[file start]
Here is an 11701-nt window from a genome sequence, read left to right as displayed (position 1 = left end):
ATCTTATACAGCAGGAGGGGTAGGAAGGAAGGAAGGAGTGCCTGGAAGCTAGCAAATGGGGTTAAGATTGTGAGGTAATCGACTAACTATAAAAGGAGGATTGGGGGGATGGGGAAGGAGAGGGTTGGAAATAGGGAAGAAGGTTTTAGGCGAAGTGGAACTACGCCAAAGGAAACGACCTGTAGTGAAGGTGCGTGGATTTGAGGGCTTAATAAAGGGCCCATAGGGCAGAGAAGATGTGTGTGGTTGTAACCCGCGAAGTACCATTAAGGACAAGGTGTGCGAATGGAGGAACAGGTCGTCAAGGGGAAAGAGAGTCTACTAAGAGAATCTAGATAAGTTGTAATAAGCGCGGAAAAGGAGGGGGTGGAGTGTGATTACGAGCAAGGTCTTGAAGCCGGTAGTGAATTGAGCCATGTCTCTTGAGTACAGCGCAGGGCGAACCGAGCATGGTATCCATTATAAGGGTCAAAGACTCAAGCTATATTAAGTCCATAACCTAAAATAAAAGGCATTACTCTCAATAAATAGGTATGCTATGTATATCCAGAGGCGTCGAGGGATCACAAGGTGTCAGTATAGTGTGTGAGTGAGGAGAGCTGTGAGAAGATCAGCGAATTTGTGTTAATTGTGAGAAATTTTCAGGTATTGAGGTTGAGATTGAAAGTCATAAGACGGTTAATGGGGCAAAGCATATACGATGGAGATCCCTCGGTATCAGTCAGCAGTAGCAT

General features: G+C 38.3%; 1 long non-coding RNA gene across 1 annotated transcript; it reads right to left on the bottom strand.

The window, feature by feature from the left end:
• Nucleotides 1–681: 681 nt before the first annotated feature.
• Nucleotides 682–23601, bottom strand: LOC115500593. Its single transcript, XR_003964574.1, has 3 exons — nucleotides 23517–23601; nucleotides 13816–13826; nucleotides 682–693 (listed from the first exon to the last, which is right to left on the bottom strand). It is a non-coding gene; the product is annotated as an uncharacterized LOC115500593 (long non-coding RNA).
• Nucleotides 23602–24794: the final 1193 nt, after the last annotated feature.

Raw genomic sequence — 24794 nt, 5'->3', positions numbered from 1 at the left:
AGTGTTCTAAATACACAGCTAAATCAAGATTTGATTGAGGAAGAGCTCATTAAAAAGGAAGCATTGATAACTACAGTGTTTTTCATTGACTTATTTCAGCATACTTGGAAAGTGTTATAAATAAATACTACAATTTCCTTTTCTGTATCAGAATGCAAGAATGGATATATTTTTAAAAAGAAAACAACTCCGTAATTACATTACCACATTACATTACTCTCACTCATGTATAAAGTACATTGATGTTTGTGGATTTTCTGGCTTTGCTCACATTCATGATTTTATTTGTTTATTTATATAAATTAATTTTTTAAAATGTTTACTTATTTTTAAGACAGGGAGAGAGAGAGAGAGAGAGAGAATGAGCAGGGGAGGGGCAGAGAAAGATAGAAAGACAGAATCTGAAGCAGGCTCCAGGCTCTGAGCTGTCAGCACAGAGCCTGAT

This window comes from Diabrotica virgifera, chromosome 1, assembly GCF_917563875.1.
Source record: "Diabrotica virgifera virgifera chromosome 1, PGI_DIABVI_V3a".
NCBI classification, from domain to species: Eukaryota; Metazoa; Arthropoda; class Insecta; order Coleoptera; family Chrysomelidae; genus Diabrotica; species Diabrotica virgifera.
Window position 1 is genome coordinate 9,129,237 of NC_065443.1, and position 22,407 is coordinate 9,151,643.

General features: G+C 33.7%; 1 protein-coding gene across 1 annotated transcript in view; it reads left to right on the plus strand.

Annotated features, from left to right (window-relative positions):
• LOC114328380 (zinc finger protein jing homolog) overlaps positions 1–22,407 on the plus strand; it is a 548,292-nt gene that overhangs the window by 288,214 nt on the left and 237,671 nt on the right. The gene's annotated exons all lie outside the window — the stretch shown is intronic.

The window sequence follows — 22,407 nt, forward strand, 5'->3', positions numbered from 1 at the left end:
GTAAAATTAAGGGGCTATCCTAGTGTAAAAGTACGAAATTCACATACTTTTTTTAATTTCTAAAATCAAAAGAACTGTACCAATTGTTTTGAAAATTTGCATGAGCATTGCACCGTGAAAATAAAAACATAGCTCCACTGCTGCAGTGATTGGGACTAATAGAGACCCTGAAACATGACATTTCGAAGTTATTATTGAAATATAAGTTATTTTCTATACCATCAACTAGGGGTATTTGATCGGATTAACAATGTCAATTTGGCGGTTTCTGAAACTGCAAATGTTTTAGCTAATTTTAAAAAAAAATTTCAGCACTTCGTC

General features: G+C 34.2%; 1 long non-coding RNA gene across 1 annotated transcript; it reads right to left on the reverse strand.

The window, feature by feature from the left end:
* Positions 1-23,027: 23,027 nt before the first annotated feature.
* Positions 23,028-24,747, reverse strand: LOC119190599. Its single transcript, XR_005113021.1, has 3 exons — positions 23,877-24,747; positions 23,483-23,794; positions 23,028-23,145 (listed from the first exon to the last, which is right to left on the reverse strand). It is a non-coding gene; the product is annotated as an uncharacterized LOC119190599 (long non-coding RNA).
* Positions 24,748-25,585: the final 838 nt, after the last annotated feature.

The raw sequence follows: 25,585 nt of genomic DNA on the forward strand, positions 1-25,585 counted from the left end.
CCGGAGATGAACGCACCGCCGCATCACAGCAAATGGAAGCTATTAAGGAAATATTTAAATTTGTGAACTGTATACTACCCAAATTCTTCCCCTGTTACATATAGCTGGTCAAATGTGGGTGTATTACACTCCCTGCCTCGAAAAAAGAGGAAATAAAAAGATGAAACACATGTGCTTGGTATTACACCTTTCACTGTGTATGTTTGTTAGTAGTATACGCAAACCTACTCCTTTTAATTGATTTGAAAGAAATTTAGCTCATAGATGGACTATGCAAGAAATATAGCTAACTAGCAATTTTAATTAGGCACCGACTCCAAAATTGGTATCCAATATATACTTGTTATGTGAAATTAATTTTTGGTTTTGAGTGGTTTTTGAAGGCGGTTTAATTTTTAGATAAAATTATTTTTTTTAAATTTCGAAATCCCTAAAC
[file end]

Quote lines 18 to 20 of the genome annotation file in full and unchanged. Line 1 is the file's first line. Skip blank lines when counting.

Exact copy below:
GTAAAATTAAGGGGCTATCCTAGTGTAAAAGTACGAAATTCACATACTTTTTTTAATTTCTAAAATCAAAAGAACTGTACCAATTGTTTTGAAAATTTGCATGAGCATTGCACCGTGAAAATAAAAACATAGCTCCACTGCTGCAGTGATTGGGACTAATAGAGACCCTGAAACATGACATTTCGAAGTTATTATTGAAATATAAGTTATTTTCTATACCATCAACTAGGGGTATTTGATCGGATTAACAATGTCAATTTGGCGGTTTCTGAAACTGCAAATGTTTTAGCTAATTTTAAAAAAAAATTTCAGCACTTCGTC

General features: G+C 34.2%; 1 long non-coding RNA gene across 1 annotated transcript; it reads right to left on the reverse strand.

The window, feature by feature from the left end: